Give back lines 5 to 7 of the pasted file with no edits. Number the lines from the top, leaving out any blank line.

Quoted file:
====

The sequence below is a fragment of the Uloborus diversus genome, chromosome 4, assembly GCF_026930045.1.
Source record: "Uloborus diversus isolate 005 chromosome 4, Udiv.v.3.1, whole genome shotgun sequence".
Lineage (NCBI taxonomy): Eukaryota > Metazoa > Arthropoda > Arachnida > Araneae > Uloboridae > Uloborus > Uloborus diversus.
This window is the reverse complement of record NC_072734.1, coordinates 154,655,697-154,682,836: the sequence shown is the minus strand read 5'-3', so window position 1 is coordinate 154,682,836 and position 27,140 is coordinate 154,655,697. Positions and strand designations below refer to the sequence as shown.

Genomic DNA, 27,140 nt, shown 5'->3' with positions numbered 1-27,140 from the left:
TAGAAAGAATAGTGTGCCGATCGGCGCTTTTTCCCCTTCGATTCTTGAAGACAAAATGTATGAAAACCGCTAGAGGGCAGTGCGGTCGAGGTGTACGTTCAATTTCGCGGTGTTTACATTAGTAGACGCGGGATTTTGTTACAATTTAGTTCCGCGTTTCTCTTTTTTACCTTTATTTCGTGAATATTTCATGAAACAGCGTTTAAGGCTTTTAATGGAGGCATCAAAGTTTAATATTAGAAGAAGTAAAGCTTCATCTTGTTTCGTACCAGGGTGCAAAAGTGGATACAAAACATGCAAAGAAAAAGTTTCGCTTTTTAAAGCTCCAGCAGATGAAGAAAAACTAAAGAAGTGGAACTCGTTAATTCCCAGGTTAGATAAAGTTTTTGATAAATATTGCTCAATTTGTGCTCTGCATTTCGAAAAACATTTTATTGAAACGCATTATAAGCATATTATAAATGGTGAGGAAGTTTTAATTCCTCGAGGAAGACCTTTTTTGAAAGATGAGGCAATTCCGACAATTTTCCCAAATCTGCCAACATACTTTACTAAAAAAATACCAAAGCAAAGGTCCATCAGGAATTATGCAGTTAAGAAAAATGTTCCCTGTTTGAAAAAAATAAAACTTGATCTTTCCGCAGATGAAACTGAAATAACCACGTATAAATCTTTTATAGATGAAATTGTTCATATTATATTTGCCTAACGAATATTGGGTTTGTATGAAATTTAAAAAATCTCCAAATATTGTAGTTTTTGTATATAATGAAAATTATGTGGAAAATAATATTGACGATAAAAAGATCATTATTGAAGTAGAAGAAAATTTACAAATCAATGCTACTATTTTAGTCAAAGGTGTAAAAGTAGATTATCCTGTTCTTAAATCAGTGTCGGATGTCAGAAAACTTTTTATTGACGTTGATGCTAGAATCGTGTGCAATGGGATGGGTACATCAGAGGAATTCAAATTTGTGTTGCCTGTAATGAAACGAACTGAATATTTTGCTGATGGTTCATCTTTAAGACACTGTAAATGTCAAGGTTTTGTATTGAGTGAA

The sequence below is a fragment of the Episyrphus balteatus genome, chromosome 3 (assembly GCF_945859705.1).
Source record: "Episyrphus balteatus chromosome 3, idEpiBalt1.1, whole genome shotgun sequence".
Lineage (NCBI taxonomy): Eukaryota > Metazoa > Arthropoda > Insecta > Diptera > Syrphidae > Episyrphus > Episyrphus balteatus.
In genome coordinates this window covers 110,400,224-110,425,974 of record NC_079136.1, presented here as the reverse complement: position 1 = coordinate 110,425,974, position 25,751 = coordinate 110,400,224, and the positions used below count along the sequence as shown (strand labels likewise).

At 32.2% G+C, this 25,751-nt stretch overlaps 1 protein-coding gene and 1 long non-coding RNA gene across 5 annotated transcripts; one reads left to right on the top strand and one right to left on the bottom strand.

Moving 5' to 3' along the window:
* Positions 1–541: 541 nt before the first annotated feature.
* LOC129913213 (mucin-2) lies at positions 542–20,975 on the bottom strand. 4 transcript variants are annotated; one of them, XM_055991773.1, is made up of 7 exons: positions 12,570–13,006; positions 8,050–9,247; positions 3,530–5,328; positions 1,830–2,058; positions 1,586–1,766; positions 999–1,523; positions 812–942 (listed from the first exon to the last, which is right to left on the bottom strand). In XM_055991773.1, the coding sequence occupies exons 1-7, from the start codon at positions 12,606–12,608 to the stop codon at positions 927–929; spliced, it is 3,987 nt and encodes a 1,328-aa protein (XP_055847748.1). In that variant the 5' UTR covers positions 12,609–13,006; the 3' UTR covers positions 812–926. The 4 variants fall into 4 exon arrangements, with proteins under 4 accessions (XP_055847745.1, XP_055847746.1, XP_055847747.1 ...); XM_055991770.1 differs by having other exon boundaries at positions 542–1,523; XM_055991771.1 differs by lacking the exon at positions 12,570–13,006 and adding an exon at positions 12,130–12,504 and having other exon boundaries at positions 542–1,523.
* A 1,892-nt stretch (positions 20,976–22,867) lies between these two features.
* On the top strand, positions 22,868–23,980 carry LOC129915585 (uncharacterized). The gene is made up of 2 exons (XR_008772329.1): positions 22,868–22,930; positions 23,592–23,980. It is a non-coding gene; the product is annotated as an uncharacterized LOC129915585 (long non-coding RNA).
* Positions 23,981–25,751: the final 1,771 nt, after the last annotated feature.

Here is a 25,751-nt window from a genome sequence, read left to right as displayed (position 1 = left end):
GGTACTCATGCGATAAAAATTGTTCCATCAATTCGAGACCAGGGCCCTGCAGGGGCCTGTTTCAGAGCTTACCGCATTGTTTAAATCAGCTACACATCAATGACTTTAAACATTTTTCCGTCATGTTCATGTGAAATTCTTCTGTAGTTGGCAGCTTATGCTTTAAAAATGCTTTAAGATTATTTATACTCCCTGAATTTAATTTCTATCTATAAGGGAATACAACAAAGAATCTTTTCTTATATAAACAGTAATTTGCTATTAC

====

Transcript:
Genomic DNA, 27,140 nt, shown 5'->3' with positions numbered 1-27,140 from the left:
TAGAAAGAATAGTGTGCCGATCGGCGCTTTTTCCCCTTCGATTCTTGAAGACAAAATGTATGAAAACCGCTAGAGGGCAGTGCGGTCGAGGTGTACGTTCAATTTCGCGGTGTTTACATTAGTAGACGCGGGATTTTGTTACAATTTAGTTCCGCGTTTCTCTTTTTTACCTTTATTTCGTGAATATTTCATGAAACAGCGTTTAAGGCTTTTAATGGAGGCATCAAAGTTTAATATTAGAAGAAGTAAAGCTTCATCTTGTTTCGTACCAGGGTGCAAAAGTGGATACAAAACATGCAAAGAAAAAGTTTCGCTTTTTAAAGCTCCAGCAGATGAAGAAAAACTAAAGAAGTGGAACTCGTTAATTCCCAGGTTAGATAAAGTTTTTGATAAATATTGCTCAATTTGTGCTCTGCATTTCGAAAAACATTTTATTGAAACGCATTATAAGCATATTATAAATGGTGAGGAAGTTTTAATTCCTCGAGGAAGACCTTTTTTGAAAGATGAGGCAATTCCGACAATTTTCCCAAATCTGCCAACATACTTTACTAAAAAAATACCAAAGCAAAGGTCCATCAGGAATTATGCAGTTAAGAAAAATGTTCCCTGTTTGAAAAAAATAAAACTTGATCTTTCCGCAGATGAAACTGAAATAACCACGTATAAATCTTTTATAGATGAAATTGTTCATATTATATTTGCCTAACGAATATTGGGTTTGTATGAAATTTAAAAAATCTCCAAATATTGTAGTTTTTGTATATAATGAAAATTATGTGGAAAATAATATTGACGATAAAAAGATCATTATTGAAGTAGAAGAAAATTTACAAATCAATGCTACTATTTTAGTCAAAGGTGTAAAAGTAGATTATCCTGTTCTTAAATCAGTGTCGGATGTCAGAAAACTTTTTATTGACGTTGATGCTAGAATCGTGTGCAATGGGATGGGTACATCAGAGGAATTCAAATTTGTGTTGCCTGTAATGAAACGAACTGAATATTTTGCTGATGGTTCATCTTTAAGACACTGTAAATGTCAAGGTTTTGTATTGAGTGAA

The sequence below is a fragment of the Episyrphus balteatus genome, chromosome 3 (assembly GCF_945859705.1).